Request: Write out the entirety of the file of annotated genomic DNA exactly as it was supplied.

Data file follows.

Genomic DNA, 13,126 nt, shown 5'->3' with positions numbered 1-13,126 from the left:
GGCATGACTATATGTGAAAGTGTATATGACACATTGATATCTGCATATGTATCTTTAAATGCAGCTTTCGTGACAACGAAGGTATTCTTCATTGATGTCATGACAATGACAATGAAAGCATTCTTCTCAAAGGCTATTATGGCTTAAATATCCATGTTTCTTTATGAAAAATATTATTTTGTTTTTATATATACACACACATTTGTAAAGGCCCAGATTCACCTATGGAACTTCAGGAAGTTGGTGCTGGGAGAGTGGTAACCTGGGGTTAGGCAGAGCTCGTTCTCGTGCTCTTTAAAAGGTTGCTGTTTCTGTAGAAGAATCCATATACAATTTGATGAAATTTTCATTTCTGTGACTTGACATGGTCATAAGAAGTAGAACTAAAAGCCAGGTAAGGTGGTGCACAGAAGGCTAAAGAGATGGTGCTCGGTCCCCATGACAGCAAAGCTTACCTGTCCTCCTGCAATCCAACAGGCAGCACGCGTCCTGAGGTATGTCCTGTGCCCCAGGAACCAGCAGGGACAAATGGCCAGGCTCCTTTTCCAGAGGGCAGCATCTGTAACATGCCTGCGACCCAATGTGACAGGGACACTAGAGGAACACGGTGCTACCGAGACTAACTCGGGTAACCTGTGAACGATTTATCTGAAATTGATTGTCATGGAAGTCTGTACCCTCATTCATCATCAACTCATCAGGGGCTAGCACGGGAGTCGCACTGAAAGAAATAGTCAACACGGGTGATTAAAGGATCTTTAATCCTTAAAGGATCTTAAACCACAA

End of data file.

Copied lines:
Genomic DNA, 13,126 nt, shown 5'->3' with positions numbered 1-13,126 from the left:
GGCATGACTATATGTGAAAGTGTATATGACACATTGATATCTGCATATGTATCTTTAAATGCAGCTTTCGTGACAACGAAGGTATTCTTCATTGATGTCATGACAATGACAATGAAAGCATTCTTCTCAAAGGCTATTATGGCTTAAATATCCATGTTTCTTTATGAAAAATATTATTTTGTTTTTATATATACACACACATTTGTAAAGGCCCAGATTCACCTATGGAACTTCAGGAAGTTGGTGCTGGGAGAGTGGTAACCTGGGGTTAGGCAGAGCTCGTTCTCGTGCTCTTTAAAAGGTTGCTGTTTCTGTAGAAGAATCCATATACAATTTGATGAAATTTTCATTTCTGTGACTTGACATGGTCATAAGAAGTAGAACTAAAAGCCAGGTAAGGTGGTGCACAGAAGGCTAAAGAGATGGTGCTCGGTCCCCATGACAGCAAAGCTTACCTGTCCTCCTGCAATCCAACAGGCAGCACGCGTCCTGAGGTATGTCCTGTGCCCCAGGAACCAGCAGGGACAAATGGCCAGGCTCCTTTTCCAGAGGGCAGCATCTGTAACATGCCTGCGACCCAATGTGACAGGGACACTAGAGGAACACGGTGCTACCGAGACTAACTCGGGTAACCTGTGAACGATTTATCTGAAATTGATTGTCATGGAAGTCTGTACCCTCATTCATCATCAACTCATCAGGGGCTAGCACGGGAGTCGCACTGAAAGAAATAGTCAACACGGGTGATTAAAGGATCTTTAATCCTTAAAGGATCTTAAACCACAA